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Thread: Cannot Dual Boot as Bracktrack Partition Not recognised As Bootable

  1. #1
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    Default Cannot Dual Boot as Bracktrack Partition Not recognised As Bootable

    Look at my attachment. I got a 66.84GB primary partition when it should be a bootable partition (ext3).
    The 2.87GB is a swap partition.
    I dunno what the system reserved 100MB NTFS is for. Can anyone enlighten?
    My backtrack is not detected as bootable. Help!!
    Immagini allegate Immagini allegate

  2. #2
    Just burned his ISO
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    Default Re: Cannot Dual Boot as Bracktrack Partition Not recognised As Bootable

    When installing backtrack it allows you to edit the partitions and re size if needed. Use this program, as resizing via the windows "disk management" cannot, and will not make partitions bootable. While installing, select the partition you wish to install on and hit delete. The click create partition (I think that's the button) and at the top you should be able to set it as primary or logical, select primary and format it. Then it should show a check mark on the main partition screen under the box labeled as "format" (Again, I think that's the box name). You should be able to continue and it should auto install grub dual boot manager. On your next reboot you should be able to select the backtrack boot or "Vista/Longhorn" boot.

    Sorry if that is not what you are looking for.

  3. #3
    Just burned his ISO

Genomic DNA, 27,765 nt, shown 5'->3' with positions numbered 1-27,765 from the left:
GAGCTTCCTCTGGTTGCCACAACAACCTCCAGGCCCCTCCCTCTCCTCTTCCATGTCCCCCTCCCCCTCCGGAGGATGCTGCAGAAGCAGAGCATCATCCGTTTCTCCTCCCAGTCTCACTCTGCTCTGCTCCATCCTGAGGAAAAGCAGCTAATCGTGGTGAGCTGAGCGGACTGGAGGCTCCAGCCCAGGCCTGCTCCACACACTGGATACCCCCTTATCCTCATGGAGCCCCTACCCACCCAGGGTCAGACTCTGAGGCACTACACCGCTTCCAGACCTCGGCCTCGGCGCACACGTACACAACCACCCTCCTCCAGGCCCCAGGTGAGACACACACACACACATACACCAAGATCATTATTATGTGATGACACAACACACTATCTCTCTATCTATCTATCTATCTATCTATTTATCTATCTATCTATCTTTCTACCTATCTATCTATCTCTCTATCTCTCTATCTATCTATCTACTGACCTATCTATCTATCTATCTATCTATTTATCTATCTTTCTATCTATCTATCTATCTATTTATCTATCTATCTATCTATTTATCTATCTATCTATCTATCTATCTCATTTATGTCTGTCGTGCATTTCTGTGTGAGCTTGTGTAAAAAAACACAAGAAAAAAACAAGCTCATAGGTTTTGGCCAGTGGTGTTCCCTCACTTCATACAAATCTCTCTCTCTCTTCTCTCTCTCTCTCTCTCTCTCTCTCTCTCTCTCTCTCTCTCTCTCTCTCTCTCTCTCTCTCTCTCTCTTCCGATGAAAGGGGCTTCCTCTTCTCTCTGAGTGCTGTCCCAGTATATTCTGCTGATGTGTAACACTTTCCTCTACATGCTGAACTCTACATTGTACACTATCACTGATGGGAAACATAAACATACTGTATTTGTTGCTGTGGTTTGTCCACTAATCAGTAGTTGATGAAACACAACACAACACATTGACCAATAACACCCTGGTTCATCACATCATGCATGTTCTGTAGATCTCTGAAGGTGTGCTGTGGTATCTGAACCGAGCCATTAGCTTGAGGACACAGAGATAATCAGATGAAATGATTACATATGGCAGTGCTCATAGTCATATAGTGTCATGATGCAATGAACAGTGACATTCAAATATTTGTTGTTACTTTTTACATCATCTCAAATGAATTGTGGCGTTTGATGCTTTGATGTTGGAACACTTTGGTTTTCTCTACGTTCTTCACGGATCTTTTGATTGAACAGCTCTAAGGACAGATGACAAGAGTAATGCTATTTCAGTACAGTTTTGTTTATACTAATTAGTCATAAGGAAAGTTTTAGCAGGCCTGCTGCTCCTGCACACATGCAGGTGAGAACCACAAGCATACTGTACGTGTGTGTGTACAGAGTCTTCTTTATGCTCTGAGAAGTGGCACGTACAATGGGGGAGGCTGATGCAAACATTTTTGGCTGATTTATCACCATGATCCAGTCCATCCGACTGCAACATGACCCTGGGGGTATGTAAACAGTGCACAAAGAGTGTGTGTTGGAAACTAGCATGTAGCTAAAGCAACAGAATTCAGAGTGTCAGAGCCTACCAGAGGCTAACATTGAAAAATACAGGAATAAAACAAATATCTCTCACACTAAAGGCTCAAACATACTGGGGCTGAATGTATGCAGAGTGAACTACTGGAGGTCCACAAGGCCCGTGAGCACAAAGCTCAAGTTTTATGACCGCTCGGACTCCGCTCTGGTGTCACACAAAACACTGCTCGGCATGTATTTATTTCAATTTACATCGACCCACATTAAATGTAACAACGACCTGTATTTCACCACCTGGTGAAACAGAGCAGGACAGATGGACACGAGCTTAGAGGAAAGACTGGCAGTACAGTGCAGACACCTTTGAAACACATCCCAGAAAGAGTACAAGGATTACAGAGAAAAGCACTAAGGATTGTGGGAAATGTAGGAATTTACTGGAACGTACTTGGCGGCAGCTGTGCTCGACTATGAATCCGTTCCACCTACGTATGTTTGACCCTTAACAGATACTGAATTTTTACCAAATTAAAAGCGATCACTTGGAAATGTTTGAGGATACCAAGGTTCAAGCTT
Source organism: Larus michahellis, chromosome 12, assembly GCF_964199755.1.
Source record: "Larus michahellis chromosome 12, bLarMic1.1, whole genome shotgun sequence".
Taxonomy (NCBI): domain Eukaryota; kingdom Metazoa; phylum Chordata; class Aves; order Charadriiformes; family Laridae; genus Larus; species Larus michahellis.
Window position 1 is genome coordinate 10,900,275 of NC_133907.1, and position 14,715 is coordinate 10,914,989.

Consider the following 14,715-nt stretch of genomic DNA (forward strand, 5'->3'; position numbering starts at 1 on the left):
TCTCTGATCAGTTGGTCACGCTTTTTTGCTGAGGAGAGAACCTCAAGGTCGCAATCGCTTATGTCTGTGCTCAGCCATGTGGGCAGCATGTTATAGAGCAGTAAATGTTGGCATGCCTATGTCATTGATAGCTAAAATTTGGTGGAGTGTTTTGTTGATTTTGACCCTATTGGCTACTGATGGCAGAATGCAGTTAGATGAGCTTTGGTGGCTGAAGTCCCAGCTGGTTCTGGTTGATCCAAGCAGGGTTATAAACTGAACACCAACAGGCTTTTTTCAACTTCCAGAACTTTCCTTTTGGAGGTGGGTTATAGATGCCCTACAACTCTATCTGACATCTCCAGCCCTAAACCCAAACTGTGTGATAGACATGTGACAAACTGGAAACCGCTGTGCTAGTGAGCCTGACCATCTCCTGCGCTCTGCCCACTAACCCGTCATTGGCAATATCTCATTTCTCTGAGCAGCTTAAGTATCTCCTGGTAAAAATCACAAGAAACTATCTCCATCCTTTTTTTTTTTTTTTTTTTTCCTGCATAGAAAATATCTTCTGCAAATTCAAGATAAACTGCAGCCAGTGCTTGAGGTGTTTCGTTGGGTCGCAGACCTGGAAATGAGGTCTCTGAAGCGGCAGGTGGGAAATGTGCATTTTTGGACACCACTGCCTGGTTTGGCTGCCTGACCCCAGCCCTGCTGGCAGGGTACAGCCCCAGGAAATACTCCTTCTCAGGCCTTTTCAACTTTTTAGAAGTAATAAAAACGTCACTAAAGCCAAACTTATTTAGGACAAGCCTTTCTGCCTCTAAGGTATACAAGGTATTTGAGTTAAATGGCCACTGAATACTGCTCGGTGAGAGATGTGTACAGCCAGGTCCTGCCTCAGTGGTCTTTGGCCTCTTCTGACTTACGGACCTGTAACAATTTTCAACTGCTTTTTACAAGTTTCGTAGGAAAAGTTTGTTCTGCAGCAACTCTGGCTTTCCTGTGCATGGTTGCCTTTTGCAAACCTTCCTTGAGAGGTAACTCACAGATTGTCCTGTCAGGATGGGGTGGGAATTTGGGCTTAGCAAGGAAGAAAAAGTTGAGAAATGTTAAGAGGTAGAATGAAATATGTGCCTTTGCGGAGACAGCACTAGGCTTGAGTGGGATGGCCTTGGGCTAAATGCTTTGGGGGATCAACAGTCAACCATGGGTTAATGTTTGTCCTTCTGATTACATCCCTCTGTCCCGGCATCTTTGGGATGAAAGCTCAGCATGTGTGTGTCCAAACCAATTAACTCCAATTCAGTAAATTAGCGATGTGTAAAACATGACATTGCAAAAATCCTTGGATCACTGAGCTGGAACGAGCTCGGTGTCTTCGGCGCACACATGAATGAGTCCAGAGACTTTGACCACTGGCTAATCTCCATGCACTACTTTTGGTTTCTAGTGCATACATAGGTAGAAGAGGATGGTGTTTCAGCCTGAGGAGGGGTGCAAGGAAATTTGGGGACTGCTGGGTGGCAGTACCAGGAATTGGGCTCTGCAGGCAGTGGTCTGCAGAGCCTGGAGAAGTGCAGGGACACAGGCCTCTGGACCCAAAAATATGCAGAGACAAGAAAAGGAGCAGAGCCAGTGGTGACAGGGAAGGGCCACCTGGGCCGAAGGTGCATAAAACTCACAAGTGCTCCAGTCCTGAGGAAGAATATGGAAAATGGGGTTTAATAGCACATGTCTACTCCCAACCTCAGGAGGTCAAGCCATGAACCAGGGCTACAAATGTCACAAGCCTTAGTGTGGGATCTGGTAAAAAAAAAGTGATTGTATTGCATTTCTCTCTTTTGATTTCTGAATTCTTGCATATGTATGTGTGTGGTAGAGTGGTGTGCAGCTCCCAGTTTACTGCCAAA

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    Default Re: Cannot Dual Boot as Bracktrack Partition Not recognised As Bootable

    Looks like it was created by Windows 7 for bitlocker encryption and the Windows Recovery Environment(WinRE). It could be that this is causing problems with booting into backtrack, but don't take my word for it as I am just a n00b as well. This link explains how to get rid of it:

    Hack to Remove 100 MB System Reserved Partition When Installing Windows 7

  4. #4
    Member dustyboner's Avatar
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    Default Re: Cannot Dual Boot as Bracktrack Partition Not recognised As Bootable

    you can only have 4 primary partitions total. the backtrack installer will create the 4th primary and install bt4 on it. so if you want to use the 66.48GB for backtrack, you need to merge it with the 2.87GB partition. then run the installer, once it get to the partitioning part, you can choose to split the merged partition back into the 66GB and 2GB.

  5. #5
    Just burned his ISO
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    Default Re: Cannot Dual Boot as Bracktrack Partition Not recognised As Bootable

    After examining the picture you posted, I see you have a Vista version of Windows (Either Windows Vista or Windows 7).

    The 100MB NTFS partition labeled "System Reserved" is automatically created to house the new "Windows Boot Manager". Older versions of windows used to use NTLDR which received its settings from boot.ini. This is not the case for Vista versions.